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Farmer leaders threaten escalatory measures in fight against new taxes
AMMAN — The Jordan Farmers Union (JFU) on Sunday called the agricultural sector to a consultation meeting later this week in order to decide on an escalation plan against the imposition of a tax on agricultural production’s inputs and outputs.
 
“The JFU calls on all components of Jordan’s agricultural sector to attend the consultation meeting on Wednesday at noon at the Sports City [in Amman] to decide on measures addressing the government’s recent imposition of a unified tax of 10 per cent on some agricultural production’s inputs and outputs,” JFU President Mahmoud Oran told The Jordan Times on Sunday.
 
The union demanded that the government annul its January decision, warning that it will “destroy the already ailing sector”.
 
In a statement released on Sunday, the union said that it would follow several measures in order to see the tax imposition on the sector annulled.
 
Such measures include resorting to judiciary, stopping the supply of produce to the local market as well as “other escalation measures which will be announced in due time”, according to the union.
 
Representatives of the agriculture sector last week held a press conference in which they warned that the decision of imposing taxes on certain fruits, vegetables and agricultural machineries will have negative ramifications on the sector and the families it supports.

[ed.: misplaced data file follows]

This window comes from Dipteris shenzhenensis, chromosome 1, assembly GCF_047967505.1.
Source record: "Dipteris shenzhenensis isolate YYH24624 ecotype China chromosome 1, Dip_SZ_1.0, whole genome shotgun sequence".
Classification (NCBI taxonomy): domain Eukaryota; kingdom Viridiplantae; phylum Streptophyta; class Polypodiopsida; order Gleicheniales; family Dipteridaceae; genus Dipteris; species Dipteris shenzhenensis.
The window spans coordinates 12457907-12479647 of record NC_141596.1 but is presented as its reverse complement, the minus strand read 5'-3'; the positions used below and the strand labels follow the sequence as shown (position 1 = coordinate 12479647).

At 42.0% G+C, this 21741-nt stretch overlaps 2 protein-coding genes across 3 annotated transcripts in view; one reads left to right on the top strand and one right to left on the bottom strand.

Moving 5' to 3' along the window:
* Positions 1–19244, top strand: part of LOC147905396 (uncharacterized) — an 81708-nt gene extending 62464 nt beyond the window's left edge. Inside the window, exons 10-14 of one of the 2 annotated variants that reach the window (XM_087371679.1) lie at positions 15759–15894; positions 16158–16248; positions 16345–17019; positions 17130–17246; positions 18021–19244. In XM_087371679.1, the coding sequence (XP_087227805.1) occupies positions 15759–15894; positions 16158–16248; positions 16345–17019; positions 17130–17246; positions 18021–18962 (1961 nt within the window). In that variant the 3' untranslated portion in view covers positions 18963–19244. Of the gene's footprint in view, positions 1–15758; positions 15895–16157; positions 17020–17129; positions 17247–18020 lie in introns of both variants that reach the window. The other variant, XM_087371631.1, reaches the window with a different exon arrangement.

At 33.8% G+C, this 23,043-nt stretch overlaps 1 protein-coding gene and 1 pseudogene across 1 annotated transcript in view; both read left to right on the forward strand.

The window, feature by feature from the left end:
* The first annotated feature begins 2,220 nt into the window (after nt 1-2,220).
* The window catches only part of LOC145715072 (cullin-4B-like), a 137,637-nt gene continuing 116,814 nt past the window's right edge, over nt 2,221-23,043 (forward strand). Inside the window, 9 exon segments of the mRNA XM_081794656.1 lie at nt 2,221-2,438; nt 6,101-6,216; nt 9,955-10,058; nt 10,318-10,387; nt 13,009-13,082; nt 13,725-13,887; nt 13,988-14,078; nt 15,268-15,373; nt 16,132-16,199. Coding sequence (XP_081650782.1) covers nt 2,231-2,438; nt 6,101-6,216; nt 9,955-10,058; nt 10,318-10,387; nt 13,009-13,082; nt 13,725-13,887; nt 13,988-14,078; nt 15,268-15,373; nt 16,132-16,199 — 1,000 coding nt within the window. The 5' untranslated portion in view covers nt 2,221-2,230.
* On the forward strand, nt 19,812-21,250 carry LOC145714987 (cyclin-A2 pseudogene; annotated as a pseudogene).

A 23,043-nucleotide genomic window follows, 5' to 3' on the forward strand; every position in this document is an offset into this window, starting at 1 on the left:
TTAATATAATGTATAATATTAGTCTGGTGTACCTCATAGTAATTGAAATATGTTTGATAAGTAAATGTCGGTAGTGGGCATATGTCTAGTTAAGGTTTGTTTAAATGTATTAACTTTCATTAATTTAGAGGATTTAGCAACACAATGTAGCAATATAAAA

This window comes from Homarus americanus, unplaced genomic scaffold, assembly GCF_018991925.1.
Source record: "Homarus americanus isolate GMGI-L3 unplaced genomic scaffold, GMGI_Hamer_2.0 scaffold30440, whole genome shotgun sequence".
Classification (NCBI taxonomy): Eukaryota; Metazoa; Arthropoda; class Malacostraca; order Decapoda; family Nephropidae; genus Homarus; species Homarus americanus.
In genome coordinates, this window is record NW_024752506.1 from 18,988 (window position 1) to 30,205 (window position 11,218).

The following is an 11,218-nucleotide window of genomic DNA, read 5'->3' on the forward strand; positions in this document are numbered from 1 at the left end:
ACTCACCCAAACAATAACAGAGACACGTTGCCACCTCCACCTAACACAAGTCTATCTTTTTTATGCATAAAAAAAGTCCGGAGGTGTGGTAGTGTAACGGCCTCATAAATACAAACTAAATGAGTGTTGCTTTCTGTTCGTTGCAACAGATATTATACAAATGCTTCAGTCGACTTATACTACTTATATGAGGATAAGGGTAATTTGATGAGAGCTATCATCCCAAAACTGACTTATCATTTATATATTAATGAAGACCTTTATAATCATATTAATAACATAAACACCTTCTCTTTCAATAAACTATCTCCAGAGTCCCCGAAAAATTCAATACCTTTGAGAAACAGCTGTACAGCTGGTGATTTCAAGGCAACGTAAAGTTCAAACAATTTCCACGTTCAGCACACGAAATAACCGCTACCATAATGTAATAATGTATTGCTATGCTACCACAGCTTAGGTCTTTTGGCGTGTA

Imposing the tax will limit the use of and trade in agricultural technologies and machineries, the union said, warning that it will also cost Jordan the loss of its international markets and compromise the competitiveness that the country’s agricultural produce enjoy abroad.
 
The union said that the decision, which the government took without consulting the sector’s representatives, will also discourage investment in agriculture, drain the income of many families and lead to a hike in prices of food commodities and agricultural produce.
 
Small farmers will be highly affected by the decision, which, the said, will force them to abandon cultivation, leading to an increase in imports of food commodities and a rise in trade deficit, Oran said in previous comments to The Jordan Times.
 
The union urged the government to reconsider the decision and suspend it, granting it a 10-day ultimatum.
 
“Nothing happened on this regard since we held the conference last week, which is why we are meeting this Wednesday,” Oran concluded.

Jordan times - 05, Feb 2018